Max Tokarsky — whose Twitter bio reads: “We can help your company grow by augmenting your U.S. team with Ivy League class, bilingual professionals based in Mexico” — has written a piece for Forbes about the current outsourcing trend from his perspective as a guy who is helping companies grow by augmenting their U.S. team with professionals based in Mexico. Let’s see what he’s got to say.
As CEO of a staffing firm that connects companies with professionals in Mexico, every day I speak with accounting firms, CFOs and other executives looking to hire accountants and other financial professionals in the U.S. The narrative is always similar: They have jobs to fill but they can’t attract the employees they need.
There aren’t enough qualified candidates to fill all open positions.
Just last month, I was contacted by a mid-size CPA firm that had won a slew of new business and was looking to hire 16 auditors and a high-level manager to run the audit team. And they needed this team fast. Despite their best efforts, they couldn’t recruit the talent they needed. They were exasperated by the lack of qualified candidates. What’s more, the applicants they did consider hiring, even entry-level candidates, had salary expectations that often exceeded those of highly experienced staff who have been with the firm for years.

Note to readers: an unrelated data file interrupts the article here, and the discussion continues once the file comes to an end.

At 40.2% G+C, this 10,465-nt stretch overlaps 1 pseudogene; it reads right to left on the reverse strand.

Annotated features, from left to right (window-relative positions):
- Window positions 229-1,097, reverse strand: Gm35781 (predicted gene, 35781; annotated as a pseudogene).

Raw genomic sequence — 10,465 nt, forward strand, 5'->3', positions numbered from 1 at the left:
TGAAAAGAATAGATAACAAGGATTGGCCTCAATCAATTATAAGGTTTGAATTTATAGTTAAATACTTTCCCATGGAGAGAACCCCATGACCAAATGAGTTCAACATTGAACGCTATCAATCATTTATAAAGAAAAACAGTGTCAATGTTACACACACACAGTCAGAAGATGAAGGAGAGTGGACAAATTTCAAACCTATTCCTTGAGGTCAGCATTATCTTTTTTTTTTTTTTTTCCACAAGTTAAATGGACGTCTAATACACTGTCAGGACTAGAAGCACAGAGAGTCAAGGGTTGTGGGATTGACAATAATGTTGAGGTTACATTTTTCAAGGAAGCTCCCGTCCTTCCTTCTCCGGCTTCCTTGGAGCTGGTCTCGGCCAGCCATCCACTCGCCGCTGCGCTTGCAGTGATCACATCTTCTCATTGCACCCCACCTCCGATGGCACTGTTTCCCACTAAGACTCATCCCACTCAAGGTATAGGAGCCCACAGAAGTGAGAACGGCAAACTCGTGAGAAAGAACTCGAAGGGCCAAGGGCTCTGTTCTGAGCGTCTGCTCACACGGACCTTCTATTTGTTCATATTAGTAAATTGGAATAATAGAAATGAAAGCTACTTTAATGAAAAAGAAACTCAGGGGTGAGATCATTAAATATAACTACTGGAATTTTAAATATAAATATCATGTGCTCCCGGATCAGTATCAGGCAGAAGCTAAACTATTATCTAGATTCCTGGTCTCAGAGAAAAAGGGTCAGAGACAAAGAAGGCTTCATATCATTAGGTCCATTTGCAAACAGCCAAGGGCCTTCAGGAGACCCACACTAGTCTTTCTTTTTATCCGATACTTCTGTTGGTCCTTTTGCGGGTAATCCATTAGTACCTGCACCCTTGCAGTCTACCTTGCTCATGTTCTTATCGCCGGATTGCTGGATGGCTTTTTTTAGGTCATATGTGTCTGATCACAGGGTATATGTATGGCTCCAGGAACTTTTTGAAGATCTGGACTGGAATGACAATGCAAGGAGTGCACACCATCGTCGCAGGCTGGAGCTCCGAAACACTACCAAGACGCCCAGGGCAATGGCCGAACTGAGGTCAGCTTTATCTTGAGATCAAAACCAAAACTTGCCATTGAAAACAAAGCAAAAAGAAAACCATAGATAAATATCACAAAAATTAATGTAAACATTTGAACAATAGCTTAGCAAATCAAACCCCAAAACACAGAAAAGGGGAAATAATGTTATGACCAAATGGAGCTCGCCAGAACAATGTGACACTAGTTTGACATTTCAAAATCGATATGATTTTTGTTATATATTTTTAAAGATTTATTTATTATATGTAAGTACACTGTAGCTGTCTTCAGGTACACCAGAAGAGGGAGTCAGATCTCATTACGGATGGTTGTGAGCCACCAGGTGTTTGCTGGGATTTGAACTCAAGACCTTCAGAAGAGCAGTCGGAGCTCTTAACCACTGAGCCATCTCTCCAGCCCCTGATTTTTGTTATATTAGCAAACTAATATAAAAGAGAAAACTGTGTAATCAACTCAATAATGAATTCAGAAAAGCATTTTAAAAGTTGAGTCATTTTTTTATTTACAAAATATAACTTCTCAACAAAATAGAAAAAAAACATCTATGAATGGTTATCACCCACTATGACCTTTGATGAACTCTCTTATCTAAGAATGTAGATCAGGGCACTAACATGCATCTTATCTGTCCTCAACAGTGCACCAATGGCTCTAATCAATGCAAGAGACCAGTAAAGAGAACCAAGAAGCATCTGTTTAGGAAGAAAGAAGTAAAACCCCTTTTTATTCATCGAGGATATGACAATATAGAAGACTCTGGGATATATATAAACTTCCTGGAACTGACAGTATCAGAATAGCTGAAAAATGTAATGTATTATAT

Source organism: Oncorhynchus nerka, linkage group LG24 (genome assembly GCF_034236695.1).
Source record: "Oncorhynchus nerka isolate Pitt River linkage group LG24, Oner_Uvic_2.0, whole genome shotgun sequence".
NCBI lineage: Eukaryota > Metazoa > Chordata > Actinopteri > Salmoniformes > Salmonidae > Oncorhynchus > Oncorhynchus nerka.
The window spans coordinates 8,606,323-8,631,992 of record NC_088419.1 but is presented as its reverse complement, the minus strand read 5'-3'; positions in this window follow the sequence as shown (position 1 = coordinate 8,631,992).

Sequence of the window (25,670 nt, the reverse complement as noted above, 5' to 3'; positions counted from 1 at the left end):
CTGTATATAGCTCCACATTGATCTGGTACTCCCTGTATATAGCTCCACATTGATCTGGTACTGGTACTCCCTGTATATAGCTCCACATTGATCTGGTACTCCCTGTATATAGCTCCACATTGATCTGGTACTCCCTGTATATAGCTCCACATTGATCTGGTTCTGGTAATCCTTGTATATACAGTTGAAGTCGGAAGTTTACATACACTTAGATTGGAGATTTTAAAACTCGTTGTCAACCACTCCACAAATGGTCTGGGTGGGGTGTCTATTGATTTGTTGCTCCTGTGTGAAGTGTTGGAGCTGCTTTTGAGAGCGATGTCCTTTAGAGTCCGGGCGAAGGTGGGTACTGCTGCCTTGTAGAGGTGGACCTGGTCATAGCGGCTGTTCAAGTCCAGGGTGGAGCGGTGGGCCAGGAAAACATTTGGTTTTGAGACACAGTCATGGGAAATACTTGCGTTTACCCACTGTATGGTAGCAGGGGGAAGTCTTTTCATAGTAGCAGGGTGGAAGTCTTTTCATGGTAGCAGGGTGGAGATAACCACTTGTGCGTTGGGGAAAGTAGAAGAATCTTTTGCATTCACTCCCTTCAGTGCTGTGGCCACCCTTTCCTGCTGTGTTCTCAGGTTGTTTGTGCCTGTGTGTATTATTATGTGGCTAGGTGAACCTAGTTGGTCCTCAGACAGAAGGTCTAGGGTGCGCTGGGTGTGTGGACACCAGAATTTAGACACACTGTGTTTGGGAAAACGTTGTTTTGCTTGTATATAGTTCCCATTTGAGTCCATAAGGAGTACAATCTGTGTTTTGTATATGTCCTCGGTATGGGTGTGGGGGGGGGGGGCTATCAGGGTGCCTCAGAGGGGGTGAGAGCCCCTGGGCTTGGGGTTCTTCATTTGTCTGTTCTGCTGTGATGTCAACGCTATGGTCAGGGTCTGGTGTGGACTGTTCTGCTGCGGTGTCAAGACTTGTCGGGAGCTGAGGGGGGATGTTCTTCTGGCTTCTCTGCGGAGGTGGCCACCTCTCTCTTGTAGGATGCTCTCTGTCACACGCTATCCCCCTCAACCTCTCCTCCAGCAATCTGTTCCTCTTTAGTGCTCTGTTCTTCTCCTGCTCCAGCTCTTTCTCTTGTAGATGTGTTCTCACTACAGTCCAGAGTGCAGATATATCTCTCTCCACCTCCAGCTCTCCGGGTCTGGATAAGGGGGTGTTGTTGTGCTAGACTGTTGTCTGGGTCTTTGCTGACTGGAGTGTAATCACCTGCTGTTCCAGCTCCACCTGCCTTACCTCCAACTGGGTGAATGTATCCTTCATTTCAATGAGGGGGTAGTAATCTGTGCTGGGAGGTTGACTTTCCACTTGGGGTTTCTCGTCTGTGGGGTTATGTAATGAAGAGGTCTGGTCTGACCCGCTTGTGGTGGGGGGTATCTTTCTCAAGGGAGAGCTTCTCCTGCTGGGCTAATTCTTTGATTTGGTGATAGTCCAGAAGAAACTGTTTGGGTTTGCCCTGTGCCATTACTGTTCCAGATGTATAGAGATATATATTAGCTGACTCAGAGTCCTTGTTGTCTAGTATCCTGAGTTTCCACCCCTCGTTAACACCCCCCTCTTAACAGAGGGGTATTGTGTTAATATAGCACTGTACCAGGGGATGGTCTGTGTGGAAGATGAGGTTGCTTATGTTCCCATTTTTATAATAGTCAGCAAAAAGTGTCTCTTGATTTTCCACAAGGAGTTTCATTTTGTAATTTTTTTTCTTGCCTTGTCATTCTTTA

I wish he’d thrown out a number here. From the firm side, entry-level candidates’ salary expectations are too high. From the staff side, highly experienced staff are getting ripped off.
And so, as you probably predicted when you started reading this, Max says firms are seeking out talent where the median salary for an entry level accountant is a smidge lower than what those entitled American Zoomers are asking.
Let’s throw Glassdoor in here too, this is for accountants of all experience levels.
MX$150,000 is $7,908 USD. That works out to about $95k a year. Here’s how it shakes out for entry level accountants south of the border:
Max, who has no dog in this fight obviously, says that many small and mid-size firms are beginning to look outside the U.S. to solve their staffing needs. We have known about a huge increase in accounting firm outsourcing in the last decade but rarely does Mexico come up in common conversation, mostly India and the Philippines.
The U.S. isn’t the only country in the world with talent. For example, our neighbor to the south is rife with bright, bilingual individuals often with the same (if not better) qualifications as their U.S. counterparts. As of the second quarter of 2022, there were more than 466,000 accountants and auditors in Mexico while the U.S., despite having more than double the population, has just over 665,000 actively licensed CPAs. With a shared border, strong cultural familiarity and other benefits, I’ve noticed many multinational accounting firms have begun to see Mexico as a goldmine for accounting and finance talent.
We want to dig into this and see if Mexico has experienced any of the same pipeline issues we are currently experiencing. We’ve got a call out to Instituto Mexicano de Contadores Públicos, will report back with what we find.
Can Outsourcing Help With The U.S. Accounting Talent Crunch? [Forbes]